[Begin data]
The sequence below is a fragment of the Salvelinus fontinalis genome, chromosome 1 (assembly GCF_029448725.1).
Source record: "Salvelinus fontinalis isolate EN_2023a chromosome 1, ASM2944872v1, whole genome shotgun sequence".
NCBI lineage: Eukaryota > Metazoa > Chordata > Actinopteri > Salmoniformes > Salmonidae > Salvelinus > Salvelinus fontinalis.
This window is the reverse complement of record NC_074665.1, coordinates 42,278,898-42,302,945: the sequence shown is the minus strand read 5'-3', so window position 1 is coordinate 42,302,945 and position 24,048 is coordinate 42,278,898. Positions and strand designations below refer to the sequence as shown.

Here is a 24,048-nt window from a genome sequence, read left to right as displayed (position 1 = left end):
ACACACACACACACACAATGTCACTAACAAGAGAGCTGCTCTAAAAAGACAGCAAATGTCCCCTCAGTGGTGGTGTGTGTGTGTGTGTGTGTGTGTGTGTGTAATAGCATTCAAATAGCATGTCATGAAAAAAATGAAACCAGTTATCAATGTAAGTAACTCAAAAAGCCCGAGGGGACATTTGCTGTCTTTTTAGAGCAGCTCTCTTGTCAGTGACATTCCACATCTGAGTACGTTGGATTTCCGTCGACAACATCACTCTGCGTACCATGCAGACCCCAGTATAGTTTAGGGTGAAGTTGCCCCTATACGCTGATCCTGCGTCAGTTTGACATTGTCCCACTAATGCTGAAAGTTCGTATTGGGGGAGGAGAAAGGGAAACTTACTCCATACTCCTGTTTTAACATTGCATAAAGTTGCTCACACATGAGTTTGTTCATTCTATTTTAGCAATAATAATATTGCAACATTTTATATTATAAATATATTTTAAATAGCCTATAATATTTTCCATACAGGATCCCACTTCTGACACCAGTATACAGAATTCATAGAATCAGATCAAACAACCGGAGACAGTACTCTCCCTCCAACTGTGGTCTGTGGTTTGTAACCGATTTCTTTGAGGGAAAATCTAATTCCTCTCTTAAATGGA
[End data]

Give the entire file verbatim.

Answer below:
The sequence below is a fragment of the Salvelinus fontinalis genome, chromosome 1 (assembly GCF_029448725.1).
Source record: "Salvelinus fontinalis isolate EN_2023a chromosome 1, ASM2944872v1, whole genome shotgun sequence".
NCBI lineage: Eukaryota > Metazoa > Chordata > Actinopteri > Salmoniformes > Salmonidae > Salvelinus > Salvelinus fontinalis.
This window is the reverse complement of record NC_074665.1, coordinates 42,278,898-42,302,945: the sequence shown is the minus strand read 5'-3', so window position 1 is coordinate 42,302,945 and position 24,048 is coordinate 42,278,898. Positions and strand designations below refer to the sequence as shown.

Here is a 24,048-nt window from a genome sequence, read left to right as displayed (position 1 = left end):
ACACACACACACACACAATGTCACTAACAAGAGAGCTGCTCTAAAAAGACAGCAAATGTCCCCTCAGTGGTGGTGTGTGTGTGTGTGTGTGTGTGTGTGTGTAATAGCATTCAAATAGCATGTCATGAAAAAAATGAAACCAGTTATCAATGTAAGTAACTCAAAAAGCCCGAGGGGACATTTGCTGTCTTTTTAGAGCAGCTCTCTTGTCAGTGACATTCCACATCTGAGTACGTTGGATTTCCGTCGACAACATCACTCTGCGTACCATGCAGACCCCAGTATAGTTTAGGGTGAAGTTGCCCCTATACGCTGATCCTGCGTCAGTTTGACATTGTCCCACTAATGCTGAAAGTTCGTATTGGGGGAGGAGAAAGGGAAACTTACTCCATACTCCTGTTTTAACATTGCATAAAGTTGCTCACACATGAGTTTGTTCATTCTATTTTAGCAATAATAATATTGCAACATTTTATATTATAAATATATTTTAAATAGCCTATAATATTTTCCATACAGGATCCCACTTCTGACACCAGTATACAGAATTCATAGAATCAGATCAAACAACCGGAGACAGTACTCTCCCTCCAACTGTGGTCTGTGGTTTGTAACCGATTTCTTTGAGGGAAAATCTAATTCCTCTCTTAAATGGA